The hardware and software are absolutely in sync with each other. The chair, the steering wheel, pedal, visual and sound all provide a realistic immersive experience. There’s auto-drive function for when you pull into the pit-stop – acting as an ideal time to swap drivers if your group is larger than the 11 seats can host at the same time. Just a tap on the shoulder to let you know to pull in next time is all it takes communication wise to make that happen.
This is the sort of gift I could buy my husband instead of a race track experience and know he was going to be alive at the end of it… With over 50 cars and tracks to choose from you can’t go wrong! In fact, the selection of racing tracks are marked out EXACTLY as they are in real life and encourage local Knockhill drivers enough to become regular customers! John, the owner shared a story of his friend visiting in a real world Lamborghini looking to try out VR Simulators VR Lamborghini and said afterwards, “wow, it’s just like the real thing!”. His brother sat in the real world Lamborghini and said, “wow, it’s just like VR!”.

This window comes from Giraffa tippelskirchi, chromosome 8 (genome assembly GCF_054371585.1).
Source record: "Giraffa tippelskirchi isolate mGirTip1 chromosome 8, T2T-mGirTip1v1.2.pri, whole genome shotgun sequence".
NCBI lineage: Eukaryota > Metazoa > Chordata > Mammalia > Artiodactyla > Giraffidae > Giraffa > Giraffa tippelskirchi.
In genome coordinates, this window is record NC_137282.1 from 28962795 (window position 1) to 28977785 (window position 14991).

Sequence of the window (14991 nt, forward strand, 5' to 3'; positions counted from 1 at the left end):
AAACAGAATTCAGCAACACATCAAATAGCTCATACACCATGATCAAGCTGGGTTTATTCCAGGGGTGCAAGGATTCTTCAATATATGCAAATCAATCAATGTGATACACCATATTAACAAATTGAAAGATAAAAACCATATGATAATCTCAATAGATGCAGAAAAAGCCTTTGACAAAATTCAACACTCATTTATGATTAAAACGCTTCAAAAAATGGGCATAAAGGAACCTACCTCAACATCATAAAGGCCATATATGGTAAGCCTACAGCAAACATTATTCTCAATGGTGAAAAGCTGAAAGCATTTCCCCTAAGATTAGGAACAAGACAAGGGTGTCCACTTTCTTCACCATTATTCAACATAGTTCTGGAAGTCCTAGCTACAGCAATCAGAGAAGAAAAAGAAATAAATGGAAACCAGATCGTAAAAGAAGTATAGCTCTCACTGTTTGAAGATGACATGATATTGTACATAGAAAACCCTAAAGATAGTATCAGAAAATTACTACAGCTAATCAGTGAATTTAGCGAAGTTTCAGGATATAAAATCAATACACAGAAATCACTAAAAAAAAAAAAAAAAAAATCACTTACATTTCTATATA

I would encourage you to go try it out for yourself, girls this is one you will enjoy as much as the lads, I promise! Don’t worry if you don’t feel confident as you can activate auto-gears so that all you need to do is accelerate, steer and brake. There are green and red arrows to guide you on when you should brake too. You’ll receive a full brief of equipment and tutorial – no driving license required for VR races either! Not forgetting that you are in safe capable hands of the staff. There’s even a podium winners celebration at the end so you can truly enjoy the winner’s bragging rights!